Health, appearance, and cleft palate.
From all sorts of research on Tut’s mummified remains, we also know something about his health:
Examination of King Tut’s body has revealed previously unknown deformations in the king’s left foot, caused by necrosis of bone tissue.The painful affliction forced King Tut to walk with the use of a cane, many of which were found in his tomb, however it would not have been a life-threatening affliction.“
And we’ll see soon, a club foot is also in the mix. Soo, it’s quite a stretch to make Tut out to be a warrior as the miniseries does.
How does the mini-series end?
In the third part of Spike’s miniseries “Tut,” the High Priest of Amun leads a revolt against Tutankhamun while Ankhesenamun plots to get rid of Suhad.
He allows Mittani prince to visit Egypt and offer terms.
However, Tutankhamun’s enemy boasts that he will take Thebes and allow the inhabitants to become part of their empire, if they so wish.
Needless to say, Tutankhamun is furious and tells the Mitanni prince that he will burn Egypt’s crops himself before he ever allows the enemy to take over the capital.
After the prince leaves, the Pharaoh confers with his advisors and comes up with a plan.
He pretends to give the Mitanni prince a peace offering, but Tutankhamun knows the secret entrance to the Mitanni capitol and makes the decision to lead his army in a sneak attack.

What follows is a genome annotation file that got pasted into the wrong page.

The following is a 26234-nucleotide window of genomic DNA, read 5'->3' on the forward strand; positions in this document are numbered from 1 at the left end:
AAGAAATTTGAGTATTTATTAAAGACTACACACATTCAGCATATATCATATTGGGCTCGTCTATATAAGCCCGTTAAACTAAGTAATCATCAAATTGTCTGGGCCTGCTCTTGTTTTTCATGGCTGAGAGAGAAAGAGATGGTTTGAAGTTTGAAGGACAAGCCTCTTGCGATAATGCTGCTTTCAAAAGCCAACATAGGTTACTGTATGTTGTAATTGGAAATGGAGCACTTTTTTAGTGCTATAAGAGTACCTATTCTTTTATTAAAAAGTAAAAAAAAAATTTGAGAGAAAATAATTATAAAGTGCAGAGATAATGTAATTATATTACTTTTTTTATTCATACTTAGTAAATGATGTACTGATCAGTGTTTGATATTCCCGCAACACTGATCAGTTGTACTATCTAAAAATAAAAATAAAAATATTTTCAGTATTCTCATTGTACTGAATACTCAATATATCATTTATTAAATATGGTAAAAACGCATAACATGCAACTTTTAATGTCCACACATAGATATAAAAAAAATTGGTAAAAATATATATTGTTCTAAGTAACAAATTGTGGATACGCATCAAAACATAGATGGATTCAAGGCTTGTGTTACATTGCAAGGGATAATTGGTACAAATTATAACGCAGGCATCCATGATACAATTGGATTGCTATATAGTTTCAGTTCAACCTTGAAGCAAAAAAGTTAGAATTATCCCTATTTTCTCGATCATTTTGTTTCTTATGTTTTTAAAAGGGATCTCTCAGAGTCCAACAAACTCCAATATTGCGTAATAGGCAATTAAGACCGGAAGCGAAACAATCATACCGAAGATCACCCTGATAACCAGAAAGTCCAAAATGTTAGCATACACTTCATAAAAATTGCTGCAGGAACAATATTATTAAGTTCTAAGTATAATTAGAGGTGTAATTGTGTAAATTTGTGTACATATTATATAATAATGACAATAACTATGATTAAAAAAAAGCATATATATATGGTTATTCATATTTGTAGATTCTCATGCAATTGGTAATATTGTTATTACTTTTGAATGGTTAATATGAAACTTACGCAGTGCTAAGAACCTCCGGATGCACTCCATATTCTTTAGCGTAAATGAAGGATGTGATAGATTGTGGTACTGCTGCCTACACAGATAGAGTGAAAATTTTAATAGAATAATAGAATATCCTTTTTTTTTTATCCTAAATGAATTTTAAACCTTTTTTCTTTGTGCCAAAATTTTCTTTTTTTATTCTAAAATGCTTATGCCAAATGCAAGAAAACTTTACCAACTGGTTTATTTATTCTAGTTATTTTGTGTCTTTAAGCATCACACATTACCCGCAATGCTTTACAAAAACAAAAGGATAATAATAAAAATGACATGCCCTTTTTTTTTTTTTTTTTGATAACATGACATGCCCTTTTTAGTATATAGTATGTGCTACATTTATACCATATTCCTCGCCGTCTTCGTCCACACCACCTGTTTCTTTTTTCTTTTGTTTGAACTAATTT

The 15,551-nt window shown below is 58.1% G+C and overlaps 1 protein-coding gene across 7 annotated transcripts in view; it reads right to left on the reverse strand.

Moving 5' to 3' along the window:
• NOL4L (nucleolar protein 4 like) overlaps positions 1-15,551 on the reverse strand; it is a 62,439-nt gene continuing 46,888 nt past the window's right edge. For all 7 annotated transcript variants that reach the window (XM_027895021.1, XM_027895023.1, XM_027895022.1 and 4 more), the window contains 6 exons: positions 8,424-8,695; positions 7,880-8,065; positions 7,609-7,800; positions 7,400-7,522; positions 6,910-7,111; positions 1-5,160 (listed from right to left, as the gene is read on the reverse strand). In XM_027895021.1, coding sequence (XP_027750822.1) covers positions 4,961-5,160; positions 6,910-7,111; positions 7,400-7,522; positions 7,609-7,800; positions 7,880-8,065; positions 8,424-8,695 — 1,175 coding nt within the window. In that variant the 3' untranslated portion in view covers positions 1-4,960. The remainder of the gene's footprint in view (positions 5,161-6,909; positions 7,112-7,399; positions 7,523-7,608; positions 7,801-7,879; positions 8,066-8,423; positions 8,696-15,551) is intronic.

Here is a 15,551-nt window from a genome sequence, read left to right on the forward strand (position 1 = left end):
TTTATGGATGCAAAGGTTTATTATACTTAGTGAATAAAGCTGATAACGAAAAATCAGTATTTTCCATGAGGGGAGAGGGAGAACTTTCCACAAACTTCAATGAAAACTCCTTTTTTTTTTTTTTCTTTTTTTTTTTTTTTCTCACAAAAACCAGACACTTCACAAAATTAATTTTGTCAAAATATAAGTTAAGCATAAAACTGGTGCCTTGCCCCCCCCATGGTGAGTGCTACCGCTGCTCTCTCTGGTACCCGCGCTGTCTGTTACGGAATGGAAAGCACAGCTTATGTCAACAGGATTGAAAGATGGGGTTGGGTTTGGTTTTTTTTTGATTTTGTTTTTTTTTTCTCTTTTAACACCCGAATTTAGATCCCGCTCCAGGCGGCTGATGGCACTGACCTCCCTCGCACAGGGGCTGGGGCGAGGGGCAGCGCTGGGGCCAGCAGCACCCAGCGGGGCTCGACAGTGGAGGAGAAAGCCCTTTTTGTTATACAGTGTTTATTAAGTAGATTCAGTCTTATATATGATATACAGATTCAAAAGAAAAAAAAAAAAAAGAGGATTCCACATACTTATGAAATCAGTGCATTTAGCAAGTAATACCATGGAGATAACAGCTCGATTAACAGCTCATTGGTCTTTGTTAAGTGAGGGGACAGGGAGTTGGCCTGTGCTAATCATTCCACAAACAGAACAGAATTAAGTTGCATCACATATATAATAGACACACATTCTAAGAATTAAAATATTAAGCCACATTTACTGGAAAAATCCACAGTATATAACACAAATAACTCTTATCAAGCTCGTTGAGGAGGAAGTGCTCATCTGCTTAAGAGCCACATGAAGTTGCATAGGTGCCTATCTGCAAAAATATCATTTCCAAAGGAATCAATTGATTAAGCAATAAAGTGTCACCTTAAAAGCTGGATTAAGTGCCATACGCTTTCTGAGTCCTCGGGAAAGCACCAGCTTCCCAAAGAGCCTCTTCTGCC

. . . O[n] the battlefield, the Mitanni soldiers are drinking heavily and don’t notice the explosives hidden in the wagons.
Using the secret path [his paramour] Suhad showed him, Tutankhamun has his archers ignite their arrows and set the explosives off in the middle of the army’s camp. He then leads a small
band of warriors into the Mitanni palace and winds up killing their rulers, which earns him the respect of General Horemheb.
Unfortunately, the Mitanni prince broke Tutankhamun’s leg in battle before he was killed and the Pharaoh is grievously wounded.
Instead of tending to his injury, Tutankhamun orders Lagus to return to Thebes at once.
. . . However, Tutankhamun’s leg is badly injured and infection has already set in. [He dies.]
. . . The miniseries ends with the new rulers Ay and Ankhesenamun burying Tutankhamun in a tomb meant for another person before the sands of time sweep over the site.
So what do we really know about Tut’s death?
Here’s more of what Wikipedia says:
“There are no surviving records of Tutankhamun’s final days. What caused Tutankhamun’s death has been the subject of considerable debate. Major studies have been conducted in an effort to establish the cause of death. There is some evidence, advanced by Harvard microbiologist Ralph Mitchell, that his burial may have been hurried. Mitchell reported that dark brown splotches on the decorated walls of Tutankhamun’s burial chamber suggested that he had been entombed even before the paint had a chance to dry.
Although there is some speculation that Tutankhamun was assassinated, the consensus is that his death was accidental. A CT scan taken in 2005 showed that he had suffered a left leg fracture shortly before his death, and that the leg had become infected. DNA analysis conducted in 2010 showed the presence of malaria in his system, leading to the belief thatmalaria and Köhler disease II combined led to his death. On 14 September 2012, ABC News presented a further theory about Tutankhamun’s death, developed by lecturer and surgeon Dr. Hutan Ashrafian, who believed that temporal lobe epilepsy caused a fatal fall which also broke Tutankhamun’s leg.